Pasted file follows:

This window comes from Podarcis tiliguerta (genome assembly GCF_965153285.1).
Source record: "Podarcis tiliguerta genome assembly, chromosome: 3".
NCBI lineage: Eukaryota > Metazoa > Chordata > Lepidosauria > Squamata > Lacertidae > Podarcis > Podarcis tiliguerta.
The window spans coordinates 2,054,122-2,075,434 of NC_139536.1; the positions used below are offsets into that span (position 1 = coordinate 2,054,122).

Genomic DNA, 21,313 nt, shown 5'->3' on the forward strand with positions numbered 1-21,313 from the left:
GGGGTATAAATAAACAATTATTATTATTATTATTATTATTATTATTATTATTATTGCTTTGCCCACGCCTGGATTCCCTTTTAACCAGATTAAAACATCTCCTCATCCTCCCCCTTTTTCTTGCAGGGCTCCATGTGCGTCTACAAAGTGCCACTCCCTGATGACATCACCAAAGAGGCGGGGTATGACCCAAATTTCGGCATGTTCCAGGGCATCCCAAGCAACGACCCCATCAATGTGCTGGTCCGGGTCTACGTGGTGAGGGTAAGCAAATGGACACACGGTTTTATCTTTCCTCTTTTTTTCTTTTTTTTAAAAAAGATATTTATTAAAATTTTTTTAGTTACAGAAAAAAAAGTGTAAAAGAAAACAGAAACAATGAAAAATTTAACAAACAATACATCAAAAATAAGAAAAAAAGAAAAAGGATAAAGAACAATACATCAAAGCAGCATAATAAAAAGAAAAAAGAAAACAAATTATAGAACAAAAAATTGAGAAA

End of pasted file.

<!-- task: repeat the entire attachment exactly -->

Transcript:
This window comes from Podarcis tiliguerta (genome assembly GCF_965153285.1).
Source record: "Podarcis tiliguerta genome assembly, chromosome: 3".
NCBI lineage: Eukaryota > Metazoa > Chordata > Lepidosauria > Squamata > Lacertidae > Podarcis > Podarcis tiliguerta.
The window spans coordinates 2,054,122-2,075,434 of NC_139536.1; the positions used below are offsets into that span (position 1 = coordinate 2,054,122).

Genomic DNA, 21,313 nt, shown 5'->3' on the forward strand with positions numbered 1-21,313 from the left:
GGGGTATAAATAAACAATTATTATTATTATTATTATTATTATTATTATTATTATTGCTTTGCCCACGCCTGGATTCCCTTTTAACCAGATTAAAACATCTCCTCATCCTCCCCCTTTTTCTTGCAGGGCTCCATGTGCGTCTACAAAGTGCCACTCCCTGATGACATCACCAAAGAGGCGGGGTATGACCCAAATTTCGGCATGTTCCAGGGCATCCCAAGCAACGACCCCATCAATGTGCTGGTCCGGGTCTACGTGGTGAGGGTAAGCAAATGGACACACGGTTTTATCTTTCCTCTTTTTTTCTTTTTTTTAAAAAAGATATTTATTAAAATTTTTTTAGTTACAGAAAAAAAAGTGTAAAAGAAAACAGAAACAATGAAAAATTTAACAAACAATACATCAAAAATAAGAAAAAAAGAAAAAGGATAAAGAACAATACATCAAAGCAGCATAATAAAAAGAAAAAAGAAAACAAATTATAGAACAAAAAATTGAGAAA